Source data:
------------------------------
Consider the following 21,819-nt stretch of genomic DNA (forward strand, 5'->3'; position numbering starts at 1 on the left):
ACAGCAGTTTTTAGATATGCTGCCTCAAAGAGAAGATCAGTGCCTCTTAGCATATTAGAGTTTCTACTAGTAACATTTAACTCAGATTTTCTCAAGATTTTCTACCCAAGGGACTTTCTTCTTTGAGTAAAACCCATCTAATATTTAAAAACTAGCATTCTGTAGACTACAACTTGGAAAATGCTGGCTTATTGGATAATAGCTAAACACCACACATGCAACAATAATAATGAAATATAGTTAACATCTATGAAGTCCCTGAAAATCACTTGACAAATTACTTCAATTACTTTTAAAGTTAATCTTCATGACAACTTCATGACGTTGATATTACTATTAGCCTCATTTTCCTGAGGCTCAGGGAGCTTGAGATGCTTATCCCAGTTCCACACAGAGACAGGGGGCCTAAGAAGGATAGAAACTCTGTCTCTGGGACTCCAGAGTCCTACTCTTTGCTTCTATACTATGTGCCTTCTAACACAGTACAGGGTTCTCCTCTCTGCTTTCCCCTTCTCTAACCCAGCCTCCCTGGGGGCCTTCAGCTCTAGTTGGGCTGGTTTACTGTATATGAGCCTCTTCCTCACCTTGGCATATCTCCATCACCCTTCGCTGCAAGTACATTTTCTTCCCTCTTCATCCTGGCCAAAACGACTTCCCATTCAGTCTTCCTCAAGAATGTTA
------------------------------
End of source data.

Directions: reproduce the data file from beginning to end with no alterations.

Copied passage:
Consider the following 21,819-nt stretch of genomic DNA (forward strand, 5'->3'; position numbering starts at 1 on the left):
ACAGCAGTTTTTAGATATGCTGCCTCAAAGAGAAGATCAGTGCCTCTTAGCATATTAGAGTTTCTACTAGTAACATTTAACTCAGATTTTCTCAAGATTTTCTACCCAAGGGACTTTCTTCTTTGAGTAAAACCCATCTAATATTTAAAAACTAGCATTCTGTAGACTACAACTTGGAAAATGCTGGCTTATTGGATAATAGCTAAACACCACACATGCAACAATAATAATGAAATATAGTTAACATCTATGAAGTCCCTGAAAATCACTTGACAAATTACTTCAATTACTTTTAAAGTTAATCTTCATGACAACTTCATGACGTTGATATTACTATTAGCCTCATTTTCCTGAGGCTCAGGGAGCTTGAGATGCTTATCCCAGTTCCACACAGAGACAGGGGGCCTAAGAAGGATAGAAACTCTGTCTCTGGGACTCCAGAGTCCTACTCTTTGCTTCTATACTATGTGCCTTCTAACACAGTACAGGGTTCTCCTCTCTGCTTTCCCCTTCTCTAACCCAGCCTCCCTGGGGGCCTTCAGCTCTAGTTGGGCTGGTTTACTGTATATGAGCCTCTTCCTCACCTTGGCATATCTCCATCACCCTTCGCTGCAAGTACATTTTCTTCCCTCTTCATCCTGGCCAAAACGACTTCCCATTCAGTCTTCCTCAAGAATGTTA